The facto of the matter is, the time we spend as blue blets, is one of the most important times in our Jiu-Jitsu journey. It just so happens to be the longest, if not toughest as well. Put all of this together with the unique nature of BJJ where there’s no end to speak of, and you’ve got the recipe for the blue belt blues. And, it is particularly the blue belt blues that make lots of people quit at a blue belt.
But what happens with those that somehow get to purple in a year, or maybe even less? Worry not, the blue belt blues hits everyone, they just might not be wearing a blue belt per se when it does. And in those cases, it may end up being worse than having to go through it like all other grapplers – like a blue belt.
What is Really Going On
In reality, the blue belt blues is nothing to dread. It may seem like there’s no point to BJJ and that no matter what you’re doing you’re not progressing at all. Often times, there are also questions about motivation to train, as well as an overall feeling of no measurable progress. Basically, in BJJ, like everything else, we have good days and bad days. Moreover, this is true for all belts, not just blue belts. It just so happens that in academies with lots of people and different blets, blue belts, especially those with about a year of experience under their belt, might just encounter a few more bad days than they do good for a period of time. It is something we all face in Jiu-JItsu, and in fact, it is a part of the learning process.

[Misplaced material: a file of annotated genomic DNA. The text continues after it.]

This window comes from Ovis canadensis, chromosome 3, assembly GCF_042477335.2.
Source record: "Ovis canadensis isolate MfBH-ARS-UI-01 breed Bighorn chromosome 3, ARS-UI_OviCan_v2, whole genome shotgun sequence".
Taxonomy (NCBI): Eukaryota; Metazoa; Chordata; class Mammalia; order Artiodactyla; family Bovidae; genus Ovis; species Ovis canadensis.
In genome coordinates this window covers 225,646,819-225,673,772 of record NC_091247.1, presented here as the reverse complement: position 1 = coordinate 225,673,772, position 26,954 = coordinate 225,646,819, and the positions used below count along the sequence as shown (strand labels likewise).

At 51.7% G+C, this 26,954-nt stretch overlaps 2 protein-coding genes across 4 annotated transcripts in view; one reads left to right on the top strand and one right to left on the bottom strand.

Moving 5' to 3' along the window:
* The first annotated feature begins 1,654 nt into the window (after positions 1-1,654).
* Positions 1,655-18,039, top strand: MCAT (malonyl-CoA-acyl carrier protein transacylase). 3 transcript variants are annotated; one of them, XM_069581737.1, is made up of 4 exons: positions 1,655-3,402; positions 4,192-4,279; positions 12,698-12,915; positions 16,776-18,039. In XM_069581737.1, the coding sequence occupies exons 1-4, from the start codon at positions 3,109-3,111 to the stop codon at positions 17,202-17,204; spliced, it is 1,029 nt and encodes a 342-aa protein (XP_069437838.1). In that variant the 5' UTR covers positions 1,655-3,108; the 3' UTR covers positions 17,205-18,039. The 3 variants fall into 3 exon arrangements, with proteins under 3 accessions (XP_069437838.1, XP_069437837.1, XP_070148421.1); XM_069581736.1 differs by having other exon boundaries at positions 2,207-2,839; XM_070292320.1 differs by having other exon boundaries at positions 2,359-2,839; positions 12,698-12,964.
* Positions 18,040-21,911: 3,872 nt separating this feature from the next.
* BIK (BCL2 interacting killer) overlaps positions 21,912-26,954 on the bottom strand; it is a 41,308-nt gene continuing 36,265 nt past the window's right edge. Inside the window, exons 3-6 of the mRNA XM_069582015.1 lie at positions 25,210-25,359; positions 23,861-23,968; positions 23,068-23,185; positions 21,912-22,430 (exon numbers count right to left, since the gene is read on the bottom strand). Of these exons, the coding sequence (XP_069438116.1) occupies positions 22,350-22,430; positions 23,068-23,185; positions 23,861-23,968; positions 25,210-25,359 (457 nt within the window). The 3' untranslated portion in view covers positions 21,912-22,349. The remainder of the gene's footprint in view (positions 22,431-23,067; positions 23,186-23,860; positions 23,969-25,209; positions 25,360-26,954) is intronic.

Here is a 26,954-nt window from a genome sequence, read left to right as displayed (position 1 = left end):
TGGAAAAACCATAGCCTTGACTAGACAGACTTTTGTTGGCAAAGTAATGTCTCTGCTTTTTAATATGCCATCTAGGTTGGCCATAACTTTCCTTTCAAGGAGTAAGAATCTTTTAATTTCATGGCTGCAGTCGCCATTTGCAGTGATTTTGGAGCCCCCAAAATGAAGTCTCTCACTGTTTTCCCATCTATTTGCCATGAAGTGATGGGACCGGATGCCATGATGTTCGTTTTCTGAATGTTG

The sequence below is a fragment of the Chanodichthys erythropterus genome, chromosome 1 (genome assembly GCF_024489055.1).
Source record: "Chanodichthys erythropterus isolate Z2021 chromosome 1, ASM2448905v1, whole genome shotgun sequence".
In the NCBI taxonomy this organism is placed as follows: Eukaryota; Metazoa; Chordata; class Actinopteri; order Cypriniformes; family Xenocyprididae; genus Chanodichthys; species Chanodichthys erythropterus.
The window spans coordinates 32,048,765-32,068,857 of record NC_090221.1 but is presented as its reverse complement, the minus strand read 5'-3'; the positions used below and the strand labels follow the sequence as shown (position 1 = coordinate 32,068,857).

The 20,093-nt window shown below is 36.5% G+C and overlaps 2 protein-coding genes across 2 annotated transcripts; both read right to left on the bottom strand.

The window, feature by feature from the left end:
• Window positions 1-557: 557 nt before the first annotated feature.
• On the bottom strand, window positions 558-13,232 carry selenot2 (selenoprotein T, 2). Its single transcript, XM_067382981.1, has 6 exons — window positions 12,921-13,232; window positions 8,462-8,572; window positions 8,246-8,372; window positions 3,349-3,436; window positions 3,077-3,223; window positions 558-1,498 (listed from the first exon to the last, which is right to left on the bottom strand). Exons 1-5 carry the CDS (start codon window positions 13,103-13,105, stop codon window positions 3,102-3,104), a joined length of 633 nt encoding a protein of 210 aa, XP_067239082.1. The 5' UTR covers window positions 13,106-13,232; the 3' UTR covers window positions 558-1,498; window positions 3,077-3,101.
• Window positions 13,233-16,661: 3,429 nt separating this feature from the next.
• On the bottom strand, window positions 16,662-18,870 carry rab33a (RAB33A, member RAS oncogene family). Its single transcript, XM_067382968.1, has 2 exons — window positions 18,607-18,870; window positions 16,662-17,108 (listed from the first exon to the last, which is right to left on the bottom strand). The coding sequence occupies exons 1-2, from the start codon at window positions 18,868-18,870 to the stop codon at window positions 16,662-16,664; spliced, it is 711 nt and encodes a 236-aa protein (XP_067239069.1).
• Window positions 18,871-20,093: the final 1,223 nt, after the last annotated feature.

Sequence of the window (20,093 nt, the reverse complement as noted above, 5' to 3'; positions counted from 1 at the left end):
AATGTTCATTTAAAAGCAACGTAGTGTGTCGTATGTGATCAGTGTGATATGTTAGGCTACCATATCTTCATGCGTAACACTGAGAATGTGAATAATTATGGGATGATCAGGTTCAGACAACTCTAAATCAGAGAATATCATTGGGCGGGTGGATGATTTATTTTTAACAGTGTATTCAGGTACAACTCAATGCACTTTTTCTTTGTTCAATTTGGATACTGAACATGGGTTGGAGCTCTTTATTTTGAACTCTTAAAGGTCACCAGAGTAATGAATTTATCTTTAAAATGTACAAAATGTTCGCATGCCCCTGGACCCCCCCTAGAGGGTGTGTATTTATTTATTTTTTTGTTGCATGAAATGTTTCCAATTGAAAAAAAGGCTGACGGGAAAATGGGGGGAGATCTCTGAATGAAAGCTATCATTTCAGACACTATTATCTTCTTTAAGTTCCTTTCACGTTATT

The blue belt being the longest time you spend at any belt level (arguably) means you have a lot on your plate. You’re not a beginner anymore, but that just piles on unneeded pressure that nobody that’s ranked lower should be able to do anything to you. It will be something you laugh at, but as a blue belt, it is not just a source of blue belt blues, but also a reason for hitting a plateau. And there are several different ways for busting out of one.
There аre plenty of other things to consider as reasons for the blue belt blues. Ego plays a huge role and inescapably leads toward injuries if you let it take control. Thre’s also the question of motivation when people just don’t know why they should keep showing up. Yeah, your’ not getting destroyed like white belts, but you’re’ also not able to touch any of the upper belts. At the same time, that D1 wrestler that just showed up sweeps the floor with your regularѕ in спарринг. Not to mention that you can’t sweep anyone no matter how hard you try. What’s the point?